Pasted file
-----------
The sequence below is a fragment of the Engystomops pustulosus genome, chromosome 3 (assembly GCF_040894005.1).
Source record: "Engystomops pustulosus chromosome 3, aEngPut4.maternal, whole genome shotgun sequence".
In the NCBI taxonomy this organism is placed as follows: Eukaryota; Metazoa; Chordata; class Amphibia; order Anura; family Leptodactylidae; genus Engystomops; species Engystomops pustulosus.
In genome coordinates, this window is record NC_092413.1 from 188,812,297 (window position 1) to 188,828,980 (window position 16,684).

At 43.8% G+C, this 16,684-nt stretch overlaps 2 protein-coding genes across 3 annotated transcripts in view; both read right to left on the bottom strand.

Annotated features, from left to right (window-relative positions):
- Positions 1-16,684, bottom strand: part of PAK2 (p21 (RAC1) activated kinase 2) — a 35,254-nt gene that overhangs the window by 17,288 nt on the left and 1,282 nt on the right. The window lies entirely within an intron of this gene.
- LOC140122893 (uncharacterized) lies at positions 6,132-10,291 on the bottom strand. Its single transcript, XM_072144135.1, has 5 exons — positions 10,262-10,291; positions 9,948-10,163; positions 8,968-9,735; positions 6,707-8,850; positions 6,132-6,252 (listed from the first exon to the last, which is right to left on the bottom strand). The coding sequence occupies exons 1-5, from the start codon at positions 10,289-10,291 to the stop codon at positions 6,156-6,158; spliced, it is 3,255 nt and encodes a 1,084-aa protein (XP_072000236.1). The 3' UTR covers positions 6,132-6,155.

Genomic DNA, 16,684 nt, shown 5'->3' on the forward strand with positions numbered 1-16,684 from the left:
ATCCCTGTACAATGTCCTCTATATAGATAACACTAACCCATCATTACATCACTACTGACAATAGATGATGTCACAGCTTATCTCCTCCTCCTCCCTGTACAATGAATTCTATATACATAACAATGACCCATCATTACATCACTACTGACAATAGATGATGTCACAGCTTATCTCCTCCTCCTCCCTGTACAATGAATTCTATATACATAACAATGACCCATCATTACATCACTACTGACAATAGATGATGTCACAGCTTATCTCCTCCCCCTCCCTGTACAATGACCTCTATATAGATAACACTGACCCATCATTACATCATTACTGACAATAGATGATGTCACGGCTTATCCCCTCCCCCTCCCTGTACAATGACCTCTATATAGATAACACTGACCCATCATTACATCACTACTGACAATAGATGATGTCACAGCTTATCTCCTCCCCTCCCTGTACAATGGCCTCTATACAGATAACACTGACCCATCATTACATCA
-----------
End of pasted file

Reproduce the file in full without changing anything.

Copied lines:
The sequence below is a fragment of the Engystomops pustulosus genome, chromosome 3 (assembly GCF_040894005.1).
Source record: "Engystomops pustulosus chromosome 3, aEngPut4.maternal, whole genome shotgun sequence".
In the NCBI taxonomy this organism is placed as follows: Eukaryota; Metazoa; Chordata; class Amphibia; order Anura; family Leptodactylidae; genus Engystomops; species Engystomops pustulosus.
In genome coordinates, this window is record NC_092413.1 from 188,812,297 (window position 1) to 188,828,980 (window position 16,684).

At 43.8% G+C, this 16,684-nt stretch overlaps 2 protein-coding genes across 3 annotated transcripts in view; both read right to left on the bottom strand.

Annotated features, from left to right (window-relative positions):
- Positions 1-16,684, bottom strand: part of PAK2 (p21 (RAC1) activated kinase 2) — a 35,254-nt gene that overhangs the window by 17,288 nt on the left and 1,282 nt on the right. The window lies entirely within an intron of this gene.
- LOC140122893 (uncharacterized) lies at positions 6,132-10,291 on the bottom strand. Its single transcript, XM_072144135.1, has 5 exons — positions 10,262-10,291; positions 9,948-10,163; positions 8,968-9,735; positions 6,707-8,850; positions 6,132-6,252 (listed from the first exon to the last, which is right to left on the bottom strand). The coding sequence occupies exons 1-5, from the start codon at positions 10,289-10,291 to the stop codon at positions 6,156-6,158; spliced, it is 3,255 nt and encodes a 1,084-aa protein (XP_072000236.1). The 3' UTR covers positions 6,132-6,155.

Genomic DNA, 16,684 nt, shown 5'->3' on the forward strand with positions numbered 1-16,684 from the left:
ATCCCTGTACAATGTCCTCTATATAGATAACACTAACCCATCATTACATCACTACTGACAATAGATGATGTCACAGCTTATCTCCTCCTCCTCCCTGTACAATGAATTCTATATACATAACAATGACCCATCATTACATCACTACTGACAATAGATGATGTCACAGCTTATCTCCTCCTCCTCCCTGTACAATGAATTCTATATACATAACAATGACCCATCATTACATCACTACTGACAATAGATGATGTCACAGCTTATCTCCTCCCCCTCCCTGTACAATGACCTCTATATAGATAACACTGACCCATCATTACATCATTACTGACAATAGATGATGTCACGGCTTATCCCCTCCCCCTCCCTGTACAATGACCTCTATATAGATAACACTGACCCATCATTACATCACTACTGACAATAGATGATGTCACAGCTTATCTCCTCCCCTCCCTGTACAATGGCCTCTATACAGATAACACTGACCCATCATTACATCA